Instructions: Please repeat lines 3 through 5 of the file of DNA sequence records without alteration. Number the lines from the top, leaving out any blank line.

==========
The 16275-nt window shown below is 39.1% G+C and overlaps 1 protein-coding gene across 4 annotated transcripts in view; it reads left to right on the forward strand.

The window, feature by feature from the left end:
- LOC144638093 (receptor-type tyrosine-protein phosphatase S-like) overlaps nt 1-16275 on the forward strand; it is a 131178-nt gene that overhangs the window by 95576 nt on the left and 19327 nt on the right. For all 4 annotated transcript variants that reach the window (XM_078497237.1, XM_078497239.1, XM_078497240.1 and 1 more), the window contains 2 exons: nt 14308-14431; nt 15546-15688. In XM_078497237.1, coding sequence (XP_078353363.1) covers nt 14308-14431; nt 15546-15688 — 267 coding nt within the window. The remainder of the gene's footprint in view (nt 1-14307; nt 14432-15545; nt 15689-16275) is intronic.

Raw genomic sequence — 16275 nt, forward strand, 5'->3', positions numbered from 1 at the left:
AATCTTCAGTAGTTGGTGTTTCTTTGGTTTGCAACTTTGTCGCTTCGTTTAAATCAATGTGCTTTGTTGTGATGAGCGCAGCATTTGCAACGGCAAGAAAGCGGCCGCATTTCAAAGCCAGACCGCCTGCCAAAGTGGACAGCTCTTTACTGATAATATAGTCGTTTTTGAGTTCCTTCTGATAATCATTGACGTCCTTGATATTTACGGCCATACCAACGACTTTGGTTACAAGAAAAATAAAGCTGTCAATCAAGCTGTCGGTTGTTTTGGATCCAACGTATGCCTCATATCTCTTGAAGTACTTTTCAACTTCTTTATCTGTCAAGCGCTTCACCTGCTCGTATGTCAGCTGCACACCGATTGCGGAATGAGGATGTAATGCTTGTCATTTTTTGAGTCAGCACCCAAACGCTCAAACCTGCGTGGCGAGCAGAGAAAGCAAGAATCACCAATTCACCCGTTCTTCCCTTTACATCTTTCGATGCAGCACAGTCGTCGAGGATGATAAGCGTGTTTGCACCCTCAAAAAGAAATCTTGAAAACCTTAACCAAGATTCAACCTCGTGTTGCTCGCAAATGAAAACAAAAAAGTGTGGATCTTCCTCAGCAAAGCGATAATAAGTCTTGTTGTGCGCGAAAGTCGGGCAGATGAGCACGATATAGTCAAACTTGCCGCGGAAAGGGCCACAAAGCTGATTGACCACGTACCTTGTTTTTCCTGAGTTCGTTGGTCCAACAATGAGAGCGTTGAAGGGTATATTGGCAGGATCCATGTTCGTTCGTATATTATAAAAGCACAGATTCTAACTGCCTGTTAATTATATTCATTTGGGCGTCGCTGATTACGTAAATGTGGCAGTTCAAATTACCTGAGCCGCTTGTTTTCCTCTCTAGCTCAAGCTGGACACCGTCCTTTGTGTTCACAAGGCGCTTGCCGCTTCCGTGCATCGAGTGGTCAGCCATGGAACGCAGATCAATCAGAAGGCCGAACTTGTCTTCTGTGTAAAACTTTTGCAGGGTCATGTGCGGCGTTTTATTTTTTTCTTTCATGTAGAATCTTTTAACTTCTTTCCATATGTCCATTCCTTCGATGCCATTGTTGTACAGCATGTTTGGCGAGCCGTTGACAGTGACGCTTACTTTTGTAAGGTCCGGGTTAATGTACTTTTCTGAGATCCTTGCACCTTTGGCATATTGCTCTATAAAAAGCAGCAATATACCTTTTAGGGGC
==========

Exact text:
- LOC144638093 (receptor-type tyrosine-protein phosphatase S-like) overlaps nt 1-16275 on the forward strand; it is a 131178-nt gene that overhangs the window by 95576 nt on the left and 19327 nt on the right. For all 4 annotated transcript variants that reach the window (XM_078497237.1, XM_078497239.1, XM_078497240.1 and 1 more), the window contains 2 exons: nt 14308-14431; nt 15546-15688. In XM_078497237.1, coding sequence (XP_078353363.1) covers nt 14308-14431; nt 15546-15688 — 267 coding nt within the window. The remainder of the gene's footprint in view (nt 1-14307; nt 14432-15545; nt 15689-16275) is intronic.

Raw genomic sequence — 16275 nt, forward strand, 5'->3', positions numbered from 1 at the left:
AATCTTCAGTAGTTGGTGTTTCTTTGGTTTGCAACTTTGTCGCTTCGTTTAAATCAATGTGCTTTGTTGTGATGAGCGCAGCATTTGCAACGGCAAGAAAGCGGCCGCATTTCAAAGCCAGACCGCCTGCCAAAGTGGACAGCTCTTTACTGATAATATAGTCGTTTTTGAGTTCCTTCTGATAATCATTGACGTCCTTGATATTTACGGCCATACCAACGACTTTGGTTACAAGAAAAATAAAGCTGTCAATCAAGCTGTCGGTTGTTTTGGATCCAACGTATGCCTCATATCTCTTGAAGTACTTTTCAACTTCTTTATCTGTCAAGCGCTTCACCTGCTCGTATGTCAGCTGCACACCGATTGCGGAATGAGGATGTAATGCTTGTCATTTTTTGAGTCAGCACCCAAACGCTCAAACCTGCGTGGCGAGCAGAGAAAGCAAGAATCACCAATTCACCCGTTCTTCCCTTTACATCTTTCGATGCAGCACAGTCGTCGAGGATGATAAGCGTGTTTGCACCCTCAAAAAGAAATCTTGAAAACCTTAACCAAGATTCAACCTCGTGTTGCTCGCAAATGAAAACAAAAAAGTGTGGATCTTCCTCAGCAAAGCGATAATAAGTCTTGTTGTGCGCGAAAGTCGGGCAGATGAGCACGATATAGTCAAACTTGCCGCGGAAAGGGCCACAAAGCTGATTGACCACGTACCTTGTTTTTCCTGAGTTCGTTGGTCCAACAATGAGAGCGTTGAAGGGTATATTGGCAGGATCCATGTTCGTTCGTATATTATAAAAGCACAGATTCTAACTGCCTGTTAATTATATTCATTTGGGCGTCGCTGATTACGTAAATGTGGCAGTTCAAATTACCTGAGCCGCTTGTTTTCCTCTCTAGCTCAAGCTGGACACCGTCCTTTGTGTTCACAAGGCGCTTGCCGCTTCCGTGCATCGAGTGGTCAGCCATGGAACGCAGATCAATCAGAAGGCCGAACTTGTCTTCTGTGTAAAACTTTTGCAGGGTCATGTGCGGCGTTTTATTTTTTTCTTTCATGTAGAATCTTTTAACTTCTTTCCATATGTCCATTCCTTCGATGCCATTGTTGTACAGCATGTTTGGCGAGCCGTTGACAGTGACGCTTACTTTTGTAAGGTCCGGGTTAATGTACTTTTCTGAGATCCTTGCACCTTTGGCATATTGCTCTATAAAAAGCAGCAATATACCTTTTAGGGGC